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Lung cilia

Results of Brice Marcet (CNRS [National Center for scientific research], Sophia-Antipolis, France) concerning the identification of molecules that promote cilial growth of epithelial cells are good news but I imagine that we should be cautious before being too exited.
However, could you tell me what will be the positive consequences if that’s indeed possible to make lung cilia grow again?
Thanks for your answer

The results of this team are indeed original and lead to the possible development of new therapies in cystic fibrosis (CF). To better understand these results, I’ve contacted Dr Pascal Barbry, the head of the team, with whom we’ve written the answer below.

These results refer to a fundamental research, far before practical applications. It’s recognised in CF particularly (but also in other respiratory diseases) that the respiratory epithelium is altered by several stress factors like chronic inflammation and repeated infections.

The initial aim of this study was to understand how a respiratory epithelium altered by these aggressions could “rebuild” and recover its initial properties. By identifying molecules that allow this “rebuilding”, we could next consider reinforcing the regeneration capacities of patients’ epithelium. Thus, this team has shown that molecules that are called “micro-RNA 449” play a major role in the ciliogenesis of the upper respiratory tract. These “micro-RNA 449” are part of the molecule family called “micro-RNAs”. There are many micro-RNAs in the body that have important regulatory properties in many pathways such as in the inflammatory response, the healing, the differentiation, the proliferation process….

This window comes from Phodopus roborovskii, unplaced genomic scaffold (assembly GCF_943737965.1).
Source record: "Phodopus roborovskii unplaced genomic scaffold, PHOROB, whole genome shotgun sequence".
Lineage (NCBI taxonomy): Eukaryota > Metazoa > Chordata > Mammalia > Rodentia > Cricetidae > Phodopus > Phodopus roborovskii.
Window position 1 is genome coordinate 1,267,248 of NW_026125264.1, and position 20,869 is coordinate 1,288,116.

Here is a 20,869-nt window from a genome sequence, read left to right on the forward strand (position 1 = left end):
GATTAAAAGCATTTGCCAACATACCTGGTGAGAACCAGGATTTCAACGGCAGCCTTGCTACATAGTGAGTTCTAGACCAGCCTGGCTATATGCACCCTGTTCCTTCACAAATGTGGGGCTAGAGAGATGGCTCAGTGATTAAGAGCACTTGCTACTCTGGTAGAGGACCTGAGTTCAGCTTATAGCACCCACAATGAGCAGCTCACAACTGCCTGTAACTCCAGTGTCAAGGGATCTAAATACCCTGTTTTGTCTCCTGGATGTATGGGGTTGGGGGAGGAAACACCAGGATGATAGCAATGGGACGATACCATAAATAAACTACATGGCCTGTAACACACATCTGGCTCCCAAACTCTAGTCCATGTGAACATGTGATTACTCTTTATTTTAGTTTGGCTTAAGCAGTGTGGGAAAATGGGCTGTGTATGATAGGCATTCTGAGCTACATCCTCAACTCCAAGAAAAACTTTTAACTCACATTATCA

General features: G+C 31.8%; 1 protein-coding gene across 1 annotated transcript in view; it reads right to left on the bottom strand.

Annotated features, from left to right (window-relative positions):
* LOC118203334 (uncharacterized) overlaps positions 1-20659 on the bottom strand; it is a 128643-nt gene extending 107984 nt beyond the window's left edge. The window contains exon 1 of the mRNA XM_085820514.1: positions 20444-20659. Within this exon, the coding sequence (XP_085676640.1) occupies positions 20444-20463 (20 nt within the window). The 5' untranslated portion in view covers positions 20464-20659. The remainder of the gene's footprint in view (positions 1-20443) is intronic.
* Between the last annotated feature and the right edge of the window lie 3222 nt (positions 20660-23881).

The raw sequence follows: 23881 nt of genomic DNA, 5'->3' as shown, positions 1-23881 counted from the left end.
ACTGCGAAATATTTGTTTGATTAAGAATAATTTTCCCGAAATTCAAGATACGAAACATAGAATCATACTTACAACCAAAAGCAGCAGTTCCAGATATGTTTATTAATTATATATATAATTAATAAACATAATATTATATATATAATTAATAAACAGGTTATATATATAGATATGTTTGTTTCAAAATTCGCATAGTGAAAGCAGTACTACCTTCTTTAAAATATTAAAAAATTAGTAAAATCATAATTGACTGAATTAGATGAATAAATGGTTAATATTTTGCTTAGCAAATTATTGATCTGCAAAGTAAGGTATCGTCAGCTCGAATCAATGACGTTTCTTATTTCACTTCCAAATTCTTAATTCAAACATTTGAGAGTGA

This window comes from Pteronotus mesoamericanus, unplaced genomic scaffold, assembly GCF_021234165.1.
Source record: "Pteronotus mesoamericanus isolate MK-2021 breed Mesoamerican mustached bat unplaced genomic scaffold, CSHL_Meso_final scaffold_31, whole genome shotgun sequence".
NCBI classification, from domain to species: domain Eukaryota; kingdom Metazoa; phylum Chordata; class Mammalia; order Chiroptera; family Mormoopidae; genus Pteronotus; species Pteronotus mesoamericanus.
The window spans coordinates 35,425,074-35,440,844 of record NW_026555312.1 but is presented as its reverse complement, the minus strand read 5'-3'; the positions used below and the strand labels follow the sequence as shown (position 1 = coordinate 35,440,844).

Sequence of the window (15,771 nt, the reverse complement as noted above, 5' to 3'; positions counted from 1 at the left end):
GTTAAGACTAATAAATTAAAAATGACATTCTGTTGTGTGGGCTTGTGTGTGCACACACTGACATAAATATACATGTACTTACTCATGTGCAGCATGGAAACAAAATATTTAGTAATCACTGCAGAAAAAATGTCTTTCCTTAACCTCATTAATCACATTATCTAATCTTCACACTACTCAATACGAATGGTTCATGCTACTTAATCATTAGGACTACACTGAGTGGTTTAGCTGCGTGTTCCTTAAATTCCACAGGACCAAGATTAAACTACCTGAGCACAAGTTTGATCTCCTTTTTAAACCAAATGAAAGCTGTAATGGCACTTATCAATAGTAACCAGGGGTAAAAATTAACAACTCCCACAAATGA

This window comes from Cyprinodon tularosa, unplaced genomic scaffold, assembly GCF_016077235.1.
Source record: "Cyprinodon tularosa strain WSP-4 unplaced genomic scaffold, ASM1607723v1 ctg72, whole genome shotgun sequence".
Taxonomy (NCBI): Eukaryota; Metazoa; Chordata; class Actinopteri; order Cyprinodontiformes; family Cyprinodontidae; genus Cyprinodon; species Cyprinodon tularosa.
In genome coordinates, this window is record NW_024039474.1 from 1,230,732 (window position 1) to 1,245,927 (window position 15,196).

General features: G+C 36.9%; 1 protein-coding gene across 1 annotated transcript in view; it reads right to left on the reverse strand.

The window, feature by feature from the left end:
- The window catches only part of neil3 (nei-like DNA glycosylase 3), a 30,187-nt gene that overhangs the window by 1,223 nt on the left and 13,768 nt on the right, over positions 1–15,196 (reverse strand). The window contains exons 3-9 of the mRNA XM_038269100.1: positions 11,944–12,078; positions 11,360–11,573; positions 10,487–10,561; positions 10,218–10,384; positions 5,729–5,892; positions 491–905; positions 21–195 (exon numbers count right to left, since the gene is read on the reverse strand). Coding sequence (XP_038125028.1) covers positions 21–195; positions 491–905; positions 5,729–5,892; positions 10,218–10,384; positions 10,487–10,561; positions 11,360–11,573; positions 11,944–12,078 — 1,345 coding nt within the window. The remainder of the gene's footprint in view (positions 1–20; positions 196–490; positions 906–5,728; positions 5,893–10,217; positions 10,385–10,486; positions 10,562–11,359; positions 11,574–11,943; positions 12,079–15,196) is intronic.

In other pathologies, clinical trials are already under development with micro-RNAs as therapies (different micro-RNAs depending on the disease). Following this team studies, we could consider developing a therapy with the micro-RNA 449, or other micro-RNAs also modulated during a normal differentiation process. It could then be possible to restore the function of the cilia and, then, improve respiratory symptoms in CF.

Micro-RNA therapeutical possibilities should be better exploited in the future, when the specific role of each micro-RNA will be better known. Recently, the American team of Paul McCray has indeed made a great discovery in the CF field. They have shown that another micro-RNA, micro-RNA 138, could enhance the synthesis of CFTR-deltaf508 protein, enhancing the amount of protein in the cell membrane.

These encouraging research studies could therefore lead to new therapeutic developments. We hope to have answered to your question. Do not hesitate to re-contact us if you have new questions.

Pascal Barbry & Harriet Corvol